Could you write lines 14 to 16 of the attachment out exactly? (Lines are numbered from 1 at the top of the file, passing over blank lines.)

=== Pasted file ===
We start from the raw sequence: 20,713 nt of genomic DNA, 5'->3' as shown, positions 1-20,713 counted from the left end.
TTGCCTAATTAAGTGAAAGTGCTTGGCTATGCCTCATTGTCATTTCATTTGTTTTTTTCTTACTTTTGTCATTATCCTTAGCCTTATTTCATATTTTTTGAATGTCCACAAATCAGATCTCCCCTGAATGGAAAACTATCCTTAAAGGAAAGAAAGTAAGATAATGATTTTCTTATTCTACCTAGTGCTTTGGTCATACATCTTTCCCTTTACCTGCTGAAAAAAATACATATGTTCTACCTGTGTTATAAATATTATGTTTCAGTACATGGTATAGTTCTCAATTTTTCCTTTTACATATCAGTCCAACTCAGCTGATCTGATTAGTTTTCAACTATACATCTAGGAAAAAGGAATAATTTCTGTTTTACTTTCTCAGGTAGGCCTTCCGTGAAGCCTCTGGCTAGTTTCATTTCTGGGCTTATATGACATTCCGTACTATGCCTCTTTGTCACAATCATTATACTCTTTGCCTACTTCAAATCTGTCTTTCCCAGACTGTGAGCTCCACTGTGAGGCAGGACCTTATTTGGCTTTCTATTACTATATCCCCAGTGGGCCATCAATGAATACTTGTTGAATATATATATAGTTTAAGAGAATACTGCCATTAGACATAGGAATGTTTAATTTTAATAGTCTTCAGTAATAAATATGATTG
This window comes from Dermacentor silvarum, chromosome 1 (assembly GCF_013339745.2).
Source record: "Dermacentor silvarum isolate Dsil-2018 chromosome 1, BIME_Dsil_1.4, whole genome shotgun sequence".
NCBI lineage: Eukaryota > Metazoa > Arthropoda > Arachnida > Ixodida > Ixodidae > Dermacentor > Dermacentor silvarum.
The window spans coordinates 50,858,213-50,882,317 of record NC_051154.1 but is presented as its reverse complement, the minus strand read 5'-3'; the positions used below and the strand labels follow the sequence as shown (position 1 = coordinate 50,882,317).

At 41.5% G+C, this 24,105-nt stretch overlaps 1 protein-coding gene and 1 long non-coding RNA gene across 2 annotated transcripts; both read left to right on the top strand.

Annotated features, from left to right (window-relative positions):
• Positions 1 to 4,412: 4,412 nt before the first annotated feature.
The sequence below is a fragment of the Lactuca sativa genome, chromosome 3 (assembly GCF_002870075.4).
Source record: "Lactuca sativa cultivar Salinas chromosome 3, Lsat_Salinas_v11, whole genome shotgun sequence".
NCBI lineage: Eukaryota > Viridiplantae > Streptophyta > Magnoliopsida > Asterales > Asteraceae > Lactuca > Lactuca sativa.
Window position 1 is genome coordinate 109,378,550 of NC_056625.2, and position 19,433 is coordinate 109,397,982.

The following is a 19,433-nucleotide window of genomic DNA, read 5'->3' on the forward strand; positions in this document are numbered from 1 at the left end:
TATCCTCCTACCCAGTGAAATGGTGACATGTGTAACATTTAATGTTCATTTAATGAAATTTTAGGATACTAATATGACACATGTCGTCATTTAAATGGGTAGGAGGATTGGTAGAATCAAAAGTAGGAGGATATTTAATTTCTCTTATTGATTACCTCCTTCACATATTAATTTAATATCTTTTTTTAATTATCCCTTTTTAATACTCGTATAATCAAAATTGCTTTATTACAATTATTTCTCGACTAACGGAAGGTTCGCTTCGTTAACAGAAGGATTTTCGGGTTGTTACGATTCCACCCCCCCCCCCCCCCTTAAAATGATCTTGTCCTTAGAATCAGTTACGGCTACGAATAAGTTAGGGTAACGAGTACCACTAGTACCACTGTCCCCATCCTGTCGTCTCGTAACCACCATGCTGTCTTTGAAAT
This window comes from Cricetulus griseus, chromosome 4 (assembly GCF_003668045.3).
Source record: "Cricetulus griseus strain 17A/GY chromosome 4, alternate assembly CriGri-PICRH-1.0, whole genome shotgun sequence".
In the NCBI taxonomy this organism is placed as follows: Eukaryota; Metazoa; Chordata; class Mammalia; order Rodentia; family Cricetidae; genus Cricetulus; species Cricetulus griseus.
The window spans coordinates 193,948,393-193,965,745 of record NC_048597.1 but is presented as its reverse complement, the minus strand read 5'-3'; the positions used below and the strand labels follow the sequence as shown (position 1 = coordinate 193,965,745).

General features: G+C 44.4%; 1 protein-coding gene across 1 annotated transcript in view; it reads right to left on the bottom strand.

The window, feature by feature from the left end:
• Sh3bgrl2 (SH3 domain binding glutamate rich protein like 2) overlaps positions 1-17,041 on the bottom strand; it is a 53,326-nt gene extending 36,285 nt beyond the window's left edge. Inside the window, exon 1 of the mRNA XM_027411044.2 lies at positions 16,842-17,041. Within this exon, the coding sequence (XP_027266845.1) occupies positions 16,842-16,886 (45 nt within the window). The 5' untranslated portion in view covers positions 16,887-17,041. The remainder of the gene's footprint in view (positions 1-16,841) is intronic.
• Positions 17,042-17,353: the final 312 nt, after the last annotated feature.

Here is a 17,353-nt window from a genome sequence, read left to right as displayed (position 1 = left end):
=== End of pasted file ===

The following is a 19,433-nucleotide window of genomic DNA, read 5'->3' on the forward strand; positions in this document are numbered from 1 at the left end:
TATCCTCCTACCCAGTGAAATGGTGACATGTGTAACATTTAATGTTCATTTAATGAAATTTTAGGATACTAATATGACACATGTCGTCATTTAAATGGGTAGGAGGATTGGTAGAATCAAAAGTAGGAGGATATTTAATTTCTCTTATTGATTACCTCCTTCACATATTAATTTAATATCTTTTTTTAATTATCCCTTTTTAATACTCGTATAATCAAAATTGCTTTATTACAATTATTTCTCGACTAACGGAAGGTTCGCTTCGTTAACAGAAGGATTTTCGGGTTGTTACGATTCCACCCCCCCCCCCCCCCTTAAAATGATCTTGTCCTTAGAATCAGTTACGGCTACGAATAAGTTAGGGTAACGAGTACCACTAGTACCACTGTCCCCATCCTGTCGTCTCGTAACCACCATGCTGTCTTTGAAAT
This window comes from Cricetulus griseus, chromosome 4 (assembly GCF_003668045.3).